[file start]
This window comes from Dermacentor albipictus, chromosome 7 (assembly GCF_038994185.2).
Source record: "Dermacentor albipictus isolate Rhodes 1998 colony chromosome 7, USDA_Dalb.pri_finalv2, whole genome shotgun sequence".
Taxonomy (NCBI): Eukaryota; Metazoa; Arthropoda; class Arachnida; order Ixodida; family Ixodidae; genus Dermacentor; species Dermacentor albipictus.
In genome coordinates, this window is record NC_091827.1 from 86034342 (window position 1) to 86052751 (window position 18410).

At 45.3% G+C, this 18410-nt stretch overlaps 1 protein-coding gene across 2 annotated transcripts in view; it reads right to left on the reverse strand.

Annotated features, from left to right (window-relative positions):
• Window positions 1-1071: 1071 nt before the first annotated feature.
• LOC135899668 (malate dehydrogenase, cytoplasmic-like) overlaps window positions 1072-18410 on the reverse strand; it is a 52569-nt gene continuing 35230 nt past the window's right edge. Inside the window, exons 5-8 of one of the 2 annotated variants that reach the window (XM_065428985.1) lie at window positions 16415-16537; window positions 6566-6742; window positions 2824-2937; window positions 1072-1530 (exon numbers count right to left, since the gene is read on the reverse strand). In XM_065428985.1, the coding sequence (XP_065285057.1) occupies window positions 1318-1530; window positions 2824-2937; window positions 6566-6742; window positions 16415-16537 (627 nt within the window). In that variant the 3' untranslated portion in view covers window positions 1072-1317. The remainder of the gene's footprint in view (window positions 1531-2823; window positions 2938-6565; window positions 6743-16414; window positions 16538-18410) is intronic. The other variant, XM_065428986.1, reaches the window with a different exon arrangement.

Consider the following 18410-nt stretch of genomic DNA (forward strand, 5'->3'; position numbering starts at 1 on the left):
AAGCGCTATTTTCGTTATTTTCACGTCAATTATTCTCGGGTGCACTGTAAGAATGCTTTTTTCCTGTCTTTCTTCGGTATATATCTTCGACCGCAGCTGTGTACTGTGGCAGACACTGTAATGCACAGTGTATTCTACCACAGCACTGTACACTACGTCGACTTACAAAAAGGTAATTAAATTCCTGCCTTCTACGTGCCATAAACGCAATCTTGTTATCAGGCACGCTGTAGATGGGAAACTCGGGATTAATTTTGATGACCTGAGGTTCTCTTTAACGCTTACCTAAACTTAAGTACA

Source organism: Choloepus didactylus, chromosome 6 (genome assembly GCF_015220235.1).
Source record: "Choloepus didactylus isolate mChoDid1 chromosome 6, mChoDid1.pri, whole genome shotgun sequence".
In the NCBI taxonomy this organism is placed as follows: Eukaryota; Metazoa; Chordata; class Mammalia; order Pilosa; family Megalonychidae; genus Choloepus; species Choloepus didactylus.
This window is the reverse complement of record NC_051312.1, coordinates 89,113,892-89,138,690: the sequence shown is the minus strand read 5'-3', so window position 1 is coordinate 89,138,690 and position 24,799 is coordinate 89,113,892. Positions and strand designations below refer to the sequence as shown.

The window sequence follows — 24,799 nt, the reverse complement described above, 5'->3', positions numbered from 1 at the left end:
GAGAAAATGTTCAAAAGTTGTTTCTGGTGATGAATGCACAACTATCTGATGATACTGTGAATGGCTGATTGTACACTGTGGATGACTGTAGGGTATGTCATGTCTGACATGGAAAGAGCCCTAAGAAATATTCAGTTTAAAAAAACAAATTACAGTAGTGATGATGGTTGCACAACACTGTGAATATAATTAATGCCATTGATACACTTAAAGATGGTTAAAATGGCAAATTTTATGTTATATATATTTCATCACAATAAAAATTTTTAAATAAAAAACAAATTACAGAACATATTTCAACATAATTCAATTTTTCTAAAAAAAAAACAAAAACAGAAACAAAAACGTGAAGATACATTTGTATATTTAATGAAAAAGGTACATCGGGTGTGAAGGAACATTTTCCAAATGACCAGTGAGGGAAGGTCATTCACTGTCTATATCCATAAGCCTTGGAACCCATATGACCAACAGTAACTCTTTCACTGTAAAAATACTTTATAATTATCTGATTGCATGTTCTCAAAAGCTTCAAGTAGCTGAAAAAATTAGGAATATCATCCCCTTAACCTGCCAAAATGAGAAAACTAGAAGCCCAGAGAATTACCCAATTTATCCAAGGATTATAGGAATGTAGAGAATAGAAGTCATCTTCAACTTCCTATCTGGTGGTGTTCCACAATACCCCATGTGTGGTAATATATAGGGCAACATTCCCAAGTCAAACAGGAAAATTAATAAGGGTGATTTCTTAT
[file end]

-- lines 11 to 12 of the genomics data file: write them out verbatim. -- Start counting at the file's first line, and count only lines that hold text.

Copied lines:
Source organism: Choloepus didactylus, chromosome 6 (genome assembly GCF_015220235.1).
Source record: "Choloepus didactylus isolate mChoDid1 chromosome 6, mChoDid1.pri, whole genome shotgun sequence".